|Photo: Steve Friedman|
|William F. Buckley and Tom Wolfe at the Waldorf-Astoria where Mr. Buckley was inducted into the American Society of Magazine Editors Hall of Fame.
Cathleen Black, finishing up a decade as Hearst Magazines’ president, received the Henry Johnson Fisher Award, named for the founder of Popular Science Publishing and awarded to an executive for his or her publishing accomplishments. One of her career highlights was becoming the first woman publisher of a weekly magazine, New York, and she credits getting that job to her sales experience on the launch of Ms. with Gloria Steinem and Pat Carbine.
Ms. Carbine, in fact, presented Ms. Black with her award, and Ms. Carbine began her remarks by reminding everyone it was a “very big deal” for a “fourth-generation Irish Catholic girl from the Southside of Chicago” to be honored with an award that so far has been “most elusive for women.” She then laid out her career, which early on, in 1972, brought her to the doorstep of Ms. as a manager, at 28, of four other equally green salespeople. From there she moved on to New York, when it was owned by Rupert Murdoch, and then later become the launch publisher of Al Neuharth’s newspaper experiment, USA Today. In the notoriously male-dominated world of newspaper publishing, she went on to head the newspaper industry association at a contentious time when it brought together six smaller industry groups under one banner. The video Hearst Magazines provided as part of the introduction billed her as a “Fun Fearless Female” before Cosmopolitan took that as its tagline.
In her remarks, Ms. Black listed the catalysts in her life that caused her to change direction, most notably naming Ms. as the place that “so changed my dreams of who I could become.”
|Photo: Steve Friedman|
|Ms. co-founder Pat Carbine presented Hearst Magazines President Cathleen Black with her lifetime achievement award.
Meanwhile, William F. Buckley, founder of the National Review, was being inducted into the American Society of Magazine Editor’s Hall of Fame.
ASME President Mark Whitaker (whose day job is editing Newsweek) told the crowd that when Mr. Buckley was called to inform him he was to be this year’s inductee, he replied that he had to quite honestly say he had no idea what an ASME Hall of Fame was. “Well, Bill,” Mr. Whitaker said, addressing Mr. Buckley from the stage, “an editor’s Hall of Fame without you in it is like a baseball Hall of Fame without Ted Williams.” A curious reference we thought, given Ted Williams reputation as a notorious crank.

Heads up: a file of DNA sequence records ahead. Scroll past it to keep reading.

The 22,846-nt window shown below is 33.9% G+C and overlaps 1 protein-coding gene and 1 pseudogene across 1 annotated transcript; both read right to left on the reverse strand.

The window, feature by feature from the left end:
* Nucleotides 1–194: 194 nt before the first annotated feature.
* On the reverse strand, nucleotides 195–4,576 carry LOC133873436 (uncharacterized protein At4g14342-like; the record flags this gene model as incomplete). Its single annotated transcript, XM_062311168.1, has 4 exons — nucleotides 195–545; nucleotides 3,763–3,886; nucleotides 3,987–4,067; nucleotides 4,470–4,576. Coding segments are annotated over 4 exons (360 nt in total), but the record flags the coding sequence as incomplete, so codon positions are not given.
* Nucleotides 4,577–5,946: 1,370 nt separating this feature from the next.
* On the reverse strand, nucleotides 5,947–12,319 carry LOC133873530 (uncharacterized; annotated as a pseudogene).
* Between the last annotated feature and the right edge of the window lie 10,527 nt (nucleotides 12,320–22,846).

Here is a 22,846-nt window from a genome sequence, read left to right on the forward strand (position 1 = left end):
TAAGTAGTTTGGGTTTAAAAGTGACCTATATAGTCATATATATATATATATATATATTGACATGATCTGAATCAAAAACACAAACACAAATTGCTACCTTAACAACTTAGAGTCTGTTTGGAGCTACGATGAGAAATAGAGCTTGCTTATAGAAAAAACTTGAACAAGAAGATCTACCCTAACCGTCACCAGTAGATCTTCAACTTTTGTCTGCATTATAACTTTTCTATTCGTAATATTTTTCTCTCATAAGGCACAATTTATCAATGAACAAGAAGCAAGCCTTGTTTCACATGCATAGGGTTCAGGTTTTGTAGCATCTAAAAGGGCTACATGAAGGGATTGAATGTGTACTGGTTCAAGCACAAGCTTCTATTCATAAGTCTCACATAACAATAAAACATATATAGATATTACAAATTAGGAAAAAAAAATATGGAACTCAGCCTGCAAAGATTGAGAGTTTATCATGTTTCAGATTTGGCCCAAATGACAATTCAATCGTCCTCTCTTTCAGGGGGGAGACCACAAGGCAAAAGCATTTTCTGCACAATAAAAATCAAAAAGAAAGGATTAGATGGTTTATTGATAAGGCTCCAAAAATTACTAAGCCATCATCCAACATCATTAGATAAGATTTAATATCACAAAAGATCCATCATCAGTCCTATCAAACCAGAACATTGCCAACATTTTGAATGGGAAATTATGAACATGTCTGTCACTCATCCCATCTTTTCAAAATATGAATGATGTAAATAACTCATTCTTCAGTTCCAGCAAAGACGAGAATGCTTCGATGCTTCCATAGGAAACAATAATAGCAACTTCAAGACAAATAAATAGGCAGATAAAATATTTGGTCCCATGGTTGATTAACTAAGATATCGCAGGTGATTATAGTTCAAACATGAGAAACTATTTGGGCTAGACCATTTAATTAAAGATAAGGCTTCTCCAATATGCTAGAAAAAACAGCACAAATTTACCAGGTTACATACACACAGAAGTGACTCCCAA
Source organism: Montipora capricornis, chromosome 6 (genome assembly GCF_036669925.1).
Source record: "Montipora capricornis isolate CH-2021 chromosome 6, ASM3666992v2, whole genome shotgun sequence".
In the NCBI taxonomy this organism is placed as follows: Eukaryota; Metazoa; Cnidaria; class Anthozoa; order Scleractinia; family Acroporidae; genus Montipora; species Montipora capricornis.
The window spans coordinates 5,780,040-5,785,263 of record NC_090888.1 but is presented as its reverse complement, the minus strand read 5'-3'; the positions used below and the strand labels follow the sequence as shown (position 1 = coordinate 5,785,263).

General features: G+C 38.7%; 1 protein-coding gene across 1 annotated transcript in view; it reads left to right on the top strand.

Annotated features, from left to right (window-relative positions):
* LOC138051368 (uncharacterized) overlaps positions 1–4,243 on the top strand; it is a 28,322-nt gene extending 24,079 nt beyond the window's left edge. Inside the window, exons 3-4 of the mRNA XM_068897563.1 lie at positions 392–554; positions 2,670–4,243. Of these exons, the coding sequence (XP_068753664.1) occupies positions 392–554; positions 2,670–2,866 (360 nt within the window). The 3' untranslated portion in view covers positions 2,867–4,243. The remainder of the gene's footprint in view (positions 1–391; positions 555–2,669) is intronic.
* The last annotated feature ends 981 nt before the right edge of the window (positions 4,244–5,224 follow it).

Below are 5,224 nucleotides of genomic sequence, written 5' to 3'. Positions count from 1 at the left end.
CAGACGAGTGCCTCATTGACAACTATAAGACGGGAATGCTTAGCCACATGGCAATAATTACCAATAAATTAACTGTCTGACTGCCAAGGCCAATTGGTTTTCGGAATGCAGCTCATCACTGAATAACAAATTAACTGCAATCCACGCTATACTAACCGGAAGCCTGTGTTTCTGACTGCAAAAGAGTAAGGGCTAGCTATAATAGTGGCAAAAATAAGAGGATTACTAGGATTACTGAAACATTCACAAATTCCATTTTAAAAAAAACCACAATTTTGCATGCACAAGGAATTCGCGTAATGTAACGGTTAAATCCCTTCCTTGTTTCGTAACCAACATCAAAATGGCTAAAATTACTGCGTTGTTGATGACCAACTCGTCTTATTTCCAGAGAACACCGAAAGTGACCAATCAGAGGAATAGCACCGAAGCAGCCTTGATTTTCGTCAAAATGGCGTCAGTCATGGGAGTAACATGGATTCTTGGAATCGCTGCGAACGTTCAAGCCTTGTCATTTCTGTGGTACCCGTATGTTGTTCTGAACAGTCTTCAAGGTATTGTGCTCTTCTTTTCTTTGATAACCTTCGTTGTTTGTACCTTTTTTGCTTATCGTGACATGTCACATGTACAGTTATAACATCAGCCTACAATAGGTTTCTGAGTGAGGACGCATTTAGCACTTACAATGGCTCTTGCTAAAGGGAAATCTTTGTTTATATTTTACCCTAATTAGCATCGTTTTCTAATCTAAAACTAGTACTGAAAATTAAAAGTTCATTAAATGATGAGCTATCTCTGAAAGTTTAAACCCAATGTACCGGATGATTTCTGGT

But Mr. Buckley was anything but cranky, charming an audience that had its fair share of people who probably fervently wish the conservative movement had never been birthed. Bringing author Tom Wolfe, renowned for his place in magazine history as the author of “The Kandy Kolored Tangerine Flake Streamline Baby” and “The Electric Kool Aid Acid Test,” as his presenter went a long way in winning over the crowd.
Mr. Wolfe started his introduction of Mr. Buckley by warning the audience he wasn’t sure his remarks would be well received, but since he hadn’t prepared any others, he was going ahead with them anyway. He then went on to compare the founder of the National Review with four people: Karl Marx, Sigmund Freud, Charles Darwin and Alexandr Solzhenitsyn. After a rather lengthy aside to disparage Darwin as an intellectual thief -- which Mr. Wolfe said should not count as part of his allotted three and a half minutes -- he explained that like Mr. Buckley, each of those four had, without any apparatus behind them or organization, by just the sheer power of their intellect, changed the world in meaningful ways.
“Until Bill Buckley began to publish the National Review, there was no conservative movement, no philosophy.” Mr. Buckley was helped along by what Mr. Wolfe described as the “matter of his presence.” After referencing Mr. Buckley’s skilled rhetoric and large vocabulary with which he buried those debating with him, Mr. Wolfe said, “and then there is the matter of his accent. I overheard his son Christopher Buckley once recount that ‘I was 8 years old before I knew we weren’t English.’”
Mr. Buckley then gave the audience a taste of his most unusual accent, and recounted how he started the National Review right out of college, and for the first 10 years “it was a very indigent operation.” He said his salary from those days was $1 a year, and for 10 years he only put in for his $1 every other year. But his fortunes improved when he decided to take a ski vacation with his wife, and thought he would write an essay to pay for it. He hit upon the idea of charging $300 for it, and sent it off to a small magazine that was then under much more renowned title Esquire. Esquire’s legendary editor Harold Hayes called to say he wanted to publish it, but only if he could run a profile of the author alongside it. That was in 1961 and the essay was “Why don’t we complain.” Since then, the essay has been republished so many times it has paid for a lifetime of ski trips, Mr. Buckley said. “That’s when I learned it paid to complain.”